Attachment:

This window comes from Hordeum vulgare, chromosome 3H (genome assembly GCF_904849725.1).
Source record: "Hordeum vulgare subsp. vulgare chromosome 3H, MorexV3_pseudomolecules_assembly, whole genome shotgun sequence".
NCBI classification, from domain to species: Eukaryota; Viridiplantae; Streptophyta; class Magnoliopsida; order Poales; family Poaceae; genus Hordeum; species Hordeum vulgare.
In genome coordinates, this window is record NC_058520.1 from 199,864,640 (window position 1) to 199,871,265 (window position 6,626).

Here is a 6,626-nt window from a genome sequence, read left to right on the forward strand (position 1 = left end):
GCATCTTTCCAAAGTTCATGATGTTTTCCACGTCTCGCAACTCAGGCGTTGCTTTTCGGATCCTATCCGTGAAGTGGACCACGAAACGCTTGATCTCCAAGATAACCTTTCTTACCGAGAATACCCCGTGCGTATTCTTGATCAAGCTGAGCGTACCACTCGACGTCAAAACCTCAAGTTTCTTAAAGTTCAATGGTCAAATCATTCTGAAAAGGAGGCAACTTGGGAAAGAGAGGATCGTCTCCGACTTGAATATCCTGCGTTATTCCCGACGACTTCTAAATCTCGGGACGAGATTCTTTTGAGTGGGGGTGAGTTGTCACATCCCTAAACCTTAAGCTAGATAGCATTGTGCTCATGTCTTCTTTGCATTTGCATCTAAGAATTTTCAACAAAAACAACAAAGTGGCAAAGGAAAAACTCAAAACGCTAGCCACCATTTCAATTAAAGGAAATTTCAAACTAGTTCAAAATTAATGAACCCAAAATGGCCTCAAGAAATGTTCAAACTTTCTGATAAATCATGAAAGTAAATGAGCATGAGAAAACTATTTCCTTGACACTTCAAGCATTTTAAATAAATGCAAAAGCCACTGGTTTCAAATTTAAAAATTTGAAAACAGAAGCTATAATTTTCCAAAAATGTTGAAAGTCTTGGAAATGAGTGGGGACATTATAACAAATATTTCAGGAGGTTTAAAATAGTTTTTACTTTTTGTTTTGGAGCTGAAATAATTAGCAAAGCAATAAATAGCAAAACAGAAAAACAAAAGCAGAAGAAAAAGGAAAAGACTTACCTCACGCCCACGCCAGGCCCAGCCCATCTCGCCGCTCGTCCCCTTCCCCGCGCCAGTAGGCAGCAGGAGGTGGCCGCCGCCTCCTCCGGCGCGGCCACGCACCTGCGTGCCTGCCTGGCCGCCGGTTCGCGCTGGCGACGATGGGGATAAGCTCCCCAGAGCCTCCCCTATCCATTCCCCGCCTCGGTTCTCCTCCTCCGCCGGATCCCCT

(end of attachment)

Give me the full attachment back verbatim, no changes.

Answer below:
This window comes from Hordeum vulgare, chromosome 3H (genome assembly GCF_904849725.1).
Source record: "Hordeum vulgare subsp. vulgare chromosome 3H, MorexV3_pseudomolecules_assembly, whole genome shotgun sequence".
NCBI classification, from domain to species: Eukaryota; Viridiplantae; Streptophyta; class Magnoliopsida; order Poales; family Poaceae; genus Hordeum; species Hordeum vulgare.
In genome coordinates, this window is record NC_058520.1 from 199,864,640 (window position 1) to 199,871,265 (window position 6,626).

Here is a 6,626-nt window from a genome sequence, read left to right on the forward strand (position 1 = left end):
GCATCTTTCCAAAGTTCATGATGTTTTCCACGTCTCGCAACTCAGGCGTTGCTTTTCGGATCCTATCCGTGAAGTGGACCACGAAACGCTTGATCTCCAAGATAACCTTTCTTACCGAGAATACCCCGTGCGTATTCTTGATCAAGCTGAGCGTACCACTCGACGTCAAAACCTCAAGTTTCTTAAAGTTCAATGGTCAAATCATTCTGAAAAGGAGGCAACTTGGGAAAGAGAGGATCGTCTCCGACTTGAATATCCTGCGTTATTCCCGACGACTTCTAAATCTCGGGACGAGATTCTTTTGAGTGGGGGTGAGTTGTCACATCCCTAAACCTTAAGCTAGATAGCATTGTGCTCATGTCTTCTTTGCATTTGCATCTAAGAATTTTCAACAAAAACAACAAAGTGGCAAAGGAAAAACTCAAAACGCTAGCCACCATTTCAATTAAAGGAAATTTCAAACTAGTTCAAAATTAATGAACCCAAAATGGCCTCAAGAAATGTTCAAACTTTCTGATAAATCATGAAAGTAAATGAGCATGAGAAAACTATTTCCTTGACACTTCAAGCATTTTAAATAAATGCAAAAGCCACTGGTTTCAAATTTAAAAATTTGAAAACAGAAGCTATAATTTTCCAAAAATGTTGAAAGTCTTGGAAATGAGTGGGGACATTATAACAAATATTTCAGGAGGTTTAAAATAGTTTTTACTTTTTGTTTTGGAGCTGAAATAATTAGCAAAGCAATAAATAGCAAAACAGAAAAACAAAAGCAGAAGAAAAAGGAAAAGACTTACCTCACGCCCACGCCAGGCCCAGCCCATCTCGCCGCTCGTCCCCTTCCCCGCGCCAGTAGGCAGCAGGAGGTGGCCGCCGCCTCCTCCGGCGCGGCCACGCACCTGCGTGCCTGCCTGGCCGCCGGTTCGCGCTGGCGACGATGGGGATAAGCTCCCCAGAGCCTCCCCTATCCATTCCCCGCCTCGGTTCTCCTCCTCCGCCGGATCCCCT